At its headquarters at the intersection of Vassileos Constantinou Avenue and Rigillis Street in the heart of the capital, the Athens Conservatory is making ambitious plans for the future.
Under the leadership of chief conductor Nikos Tsouchlos, the institution has hammered out a realistic feasibility study that could elevate this emblematic, if incomplete, white modernist structure designed by Greek architect Ioannis Despotopoulos into a state-of-the art cultural hub. The study foresees a combination of self-funding, private donations and funding from the European Union’s National Strategic Reference Framework (NSRF).
Sitting in his office filled with artifacts and memorabilia amassed over the institution’s rich history, Tsouchlos speaks in a sober, substantiated manner that makes ideas sound cozy and feasible. He gives the impression that in spite of the numerous obstacles that have until now plagued the conservatory, it is about to flex its muscles and play a more influential role in the country’s musical education, the arts and – why not? – help bolster the capital’s image in the process.
The building is one of many that were envisaged by the late Greek statesman Constantine Karamanlis, who wanted to turn the area into a cultural park, and construction began in 1969. However, it was never completed according to the original plans and remains half-finished to this day.
Despotopoulos, one of the most studied Greek architects of the 20th century who had been taught by Walter Gropius in Weimar, created a rectangular building with a number of atriums and passages that add to its functionality. In terms of form, it easily ranks among the best modernist buildings in Athens.
“The Athens Conservatory is working hard to develop synergies in the field of classical music with educational institutions in Greece and abroad,” Tsouchlos explained.
“It is starting a new series of concerts and lectures. It is freshening up its programs and inaugurating a new scholarship program,” he added.
Forty children from poor families are already enrolled in the “Little Musicians” program. Meanwhile, the conservatory has inaugurated a dance school which takes advantage of the capital’s biggest ballet room, and at the same time it is developing an arts class for people with disabilities.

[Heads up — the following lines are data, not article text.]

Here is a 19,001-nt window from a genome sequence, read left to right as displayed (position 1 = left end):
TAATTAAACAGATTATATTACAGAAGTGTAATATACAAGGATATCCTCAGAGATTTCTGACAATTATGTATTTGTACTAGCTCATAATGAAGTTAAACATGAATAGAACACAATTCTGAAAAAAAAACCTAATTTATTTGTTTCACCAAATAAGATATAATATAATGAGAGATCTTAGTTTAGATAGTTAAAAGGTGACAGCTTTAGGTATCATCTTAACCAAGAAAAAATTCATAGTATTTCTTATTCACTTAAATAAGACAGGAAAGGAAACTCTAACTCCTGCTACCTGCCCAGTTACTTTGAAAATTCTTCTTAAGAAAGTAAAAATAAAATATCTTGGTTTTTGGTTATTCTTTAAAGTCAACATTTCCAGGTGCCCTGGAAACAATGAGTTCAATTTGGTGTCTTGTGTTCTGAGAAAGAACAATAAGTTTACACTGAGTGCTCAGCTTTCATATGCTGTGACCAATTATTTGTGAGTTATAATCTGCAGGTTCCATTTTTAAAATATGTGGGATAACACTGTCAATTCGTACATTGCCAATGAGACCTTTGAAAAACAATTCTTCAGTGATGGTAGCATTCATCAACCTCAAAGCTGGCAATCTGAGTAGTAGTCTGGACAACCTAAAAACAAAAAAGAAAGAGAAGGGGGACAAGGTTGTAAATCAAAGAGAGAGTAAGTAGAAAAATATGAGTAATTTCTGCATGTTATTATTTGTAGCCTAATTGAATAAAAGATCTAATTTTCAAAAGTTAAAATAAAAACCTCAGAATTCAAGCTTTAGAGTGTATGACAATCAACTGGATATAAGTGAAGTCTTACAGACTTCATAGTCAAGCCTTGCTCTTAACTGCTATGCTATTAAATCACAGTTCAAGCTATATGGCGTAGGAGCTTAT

In addition, at a time when a number of orchestras and ensembles have been forced to close down due to the financial crisis, the Athens Conservatory is backing three separate arts initiatives: the Rosarte Children’s Choir, the Kyklos Ensemble, comprising prominent Greek soloists who have excelled in Greece and abroad, and the newly established Academica Athens Orchestra, which recently made its debut performance under the baton of Nikos Athinaios.
Ambition comes hand in hand with a desire to improve the terms of cooperation with the state. Furthermore, the planned move of the National Museum of Contemporary Art from the premises of the conservatory to its new home on Kallirois Street should free up thousands of square meters that could be used for a wide range of functions.
The Athens Conservatory aspires to become a cultural reference point for the capital with a key focus on the new generation as well as modernity – in line with the institution’s history and architecture. After all, this fine building is situated in an ideal location: near Aristotle’s Lyceum, the Byzantine and Christian Museum, the National Gallery, the Museum of Cycladic Art and not far from the Benaki Museum and the Athens Concert Hall.
“This project is taking place thanks to the contribution of some of Greece’s most distinguished artists who teach at the Athens Conservatory under extremely adverse conditions,” Tsouchlas said.
“It is also taking place thanks to the generous support of our private strategic partners,” he added.
Unfortunately, the same cannot be said for Greece’s Culture Ministry. On top of diminishing state funding and the problems caused by rampant red tape, the conservatory is plagued by chronic institutional snags whose resolution would be a great service to the institution and which would cost nothing.